There is going to be one far-and-away winner and then there is going to be a massive cliff separating them from second place. Content creation on the Internet typically fits the bill pretty well — winners win, because why would you go to the second best place when the first best is, well, better? This is the basis for the Filthy Linking Rich phenomenon — the page which achieves authoritative status for a particular concept, query, or idea will typically tend to achieve self-reinforcing authority for it.
On the web, reaching "first place" creates a powerful feedback loop. The #1 spot gets the most traffic, gets shared the most, and gets the most inbound links. It then has a higher chance of being cross-posted on other high-value networks. This multiplies the effect even further, as people in those networks start sharing the content.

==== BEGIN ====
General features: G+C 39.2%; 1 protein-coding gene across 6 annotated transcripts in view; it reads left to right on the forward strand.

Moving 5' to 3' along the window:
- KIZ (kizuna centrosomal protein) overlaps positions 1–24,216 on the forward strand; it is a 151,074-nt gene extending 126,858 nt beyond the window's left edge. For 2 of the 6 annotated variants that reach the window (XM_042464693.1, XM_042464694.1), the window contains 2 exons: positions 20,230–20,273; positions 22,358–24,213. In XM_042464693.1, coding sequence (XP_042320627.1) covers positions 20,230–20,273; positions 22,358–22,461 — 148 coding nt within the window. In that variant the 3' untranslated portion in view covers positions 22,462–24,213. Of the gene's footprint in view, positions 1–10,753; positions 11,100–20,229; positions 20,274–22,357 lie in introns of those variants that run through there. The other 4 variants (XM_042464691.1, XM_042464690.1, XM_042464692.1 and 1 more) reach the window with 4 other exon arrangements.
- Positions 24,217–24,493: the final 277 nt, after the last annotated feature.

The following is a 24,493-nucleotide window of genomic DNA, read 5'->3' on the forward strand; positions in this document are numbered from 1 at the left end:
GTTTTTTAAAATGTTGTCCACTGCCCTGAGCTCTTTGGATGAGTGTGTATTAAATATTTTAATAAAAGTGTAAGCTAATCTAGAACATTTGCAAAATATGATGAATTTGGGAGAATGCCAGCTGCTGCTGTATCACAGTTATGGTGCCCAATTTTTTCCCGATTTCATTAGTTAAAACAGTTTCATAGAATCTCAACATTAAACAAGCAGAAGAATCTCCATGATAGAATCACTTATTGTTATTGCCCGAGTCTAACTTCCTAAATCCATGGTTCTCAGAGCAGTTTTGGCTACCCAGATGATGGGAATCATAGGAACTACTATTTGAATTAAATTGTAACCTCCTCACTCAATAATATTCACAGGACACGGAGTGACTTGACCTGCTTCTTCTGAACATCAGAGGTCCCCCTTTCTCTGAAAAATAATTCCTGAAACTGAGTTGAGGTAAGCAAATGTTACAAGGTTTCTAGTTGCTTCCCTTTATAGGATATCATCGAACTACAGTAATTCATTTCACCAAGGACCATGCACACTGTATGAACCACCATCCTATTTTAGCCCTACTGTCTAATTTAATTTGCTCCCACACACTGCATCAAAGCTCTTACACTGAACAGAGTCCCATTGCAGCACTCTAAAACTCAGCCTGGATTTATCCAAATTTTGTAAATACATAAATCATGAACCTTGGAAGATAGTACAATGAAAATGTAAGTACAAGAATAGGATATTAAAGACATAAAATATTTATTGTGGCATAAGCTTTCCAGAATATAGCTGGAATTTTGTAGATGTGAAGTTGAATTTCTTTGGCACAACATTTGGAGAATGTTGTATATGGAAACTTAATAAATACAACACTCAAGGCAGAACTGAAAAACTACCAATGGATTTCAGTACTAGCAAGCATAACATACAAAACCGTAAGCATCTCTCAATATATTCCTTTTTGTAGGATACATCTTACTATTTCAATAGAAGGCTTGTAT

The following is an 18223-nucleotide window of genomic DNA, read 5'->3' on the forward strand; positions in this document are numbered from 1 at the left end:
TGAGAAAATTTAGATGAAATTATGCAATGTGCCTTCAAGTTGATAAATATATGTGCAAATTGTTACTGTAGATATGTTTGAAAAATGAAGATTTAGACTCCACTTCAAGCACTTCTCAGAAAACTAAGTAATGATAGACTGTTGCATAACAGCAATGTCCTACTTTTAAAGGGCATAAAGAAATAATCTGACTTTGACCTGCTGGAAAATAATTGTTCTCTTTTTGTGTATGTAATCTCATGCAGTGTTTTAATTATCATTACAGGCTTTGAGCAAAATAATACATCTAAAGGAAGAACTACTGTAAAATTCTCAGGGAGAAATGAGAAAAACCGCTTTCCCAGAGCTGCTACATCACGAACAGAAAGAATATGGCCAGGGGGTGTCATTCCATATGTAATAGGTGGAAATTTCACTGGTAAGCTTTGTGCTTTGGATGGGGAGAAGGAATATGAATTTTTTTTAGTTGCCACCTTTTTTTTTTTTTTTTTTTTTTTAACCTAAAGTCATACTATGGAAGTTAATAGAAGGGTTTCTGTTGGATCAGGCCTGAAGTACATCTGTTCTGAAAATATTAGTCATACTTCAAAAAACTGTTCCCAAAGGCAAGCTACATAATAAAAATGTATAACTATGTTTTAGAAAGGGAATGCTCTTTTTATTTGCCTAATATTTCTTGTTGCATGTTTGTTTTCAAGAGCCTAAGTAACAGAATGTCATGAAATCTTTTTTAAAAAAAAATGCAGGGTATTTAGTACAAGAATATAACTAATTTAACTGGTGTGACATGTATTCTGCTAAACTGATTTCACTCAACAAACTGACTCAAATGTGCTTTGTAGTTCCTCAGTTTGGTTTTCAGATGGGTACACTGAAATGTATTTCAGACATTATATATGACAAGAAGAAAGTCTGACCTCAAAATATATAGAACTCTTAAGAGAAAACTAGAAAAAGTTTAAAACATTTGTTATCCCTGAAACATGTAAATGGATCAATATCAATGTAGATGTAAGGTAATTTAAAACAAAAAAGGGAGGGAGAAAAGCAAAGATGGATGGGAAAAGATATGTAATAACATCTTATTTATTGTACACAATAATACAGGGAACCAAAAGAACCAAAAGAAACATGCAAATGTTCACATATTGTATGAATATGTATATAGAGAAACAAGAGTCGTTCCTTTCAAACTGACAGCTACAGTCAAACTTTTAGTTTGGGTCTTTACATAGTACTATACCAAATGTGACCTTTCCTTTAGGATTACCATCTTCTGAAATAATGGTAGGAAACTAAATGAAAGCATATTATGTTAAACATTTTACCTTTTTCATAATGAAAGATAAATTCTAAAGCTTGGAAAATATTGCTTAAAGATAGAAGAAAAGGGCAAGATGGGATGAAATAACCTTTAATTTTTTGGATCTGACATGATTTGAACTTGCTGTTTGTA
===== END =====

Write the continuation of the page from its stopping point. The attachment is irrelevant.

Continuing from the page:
This is useful to keep-in-mind, as it applies to almost every directory on the web: Google search, the iTunes store, Quora, Reddit, and even an email inbox.
And who has the most votes on the internet? It’s geeks. They’re always online, and they’re the members of the highest value networks.
This is what I mean when I say geeks are the new tastemakers. Television, newspaper, and radio used to be the central conduits for getting your message out. Now information consumption has switched to online channels, and it’s increasingly geeks who control those channels.
What does this mean for content creators, marketers and businesses?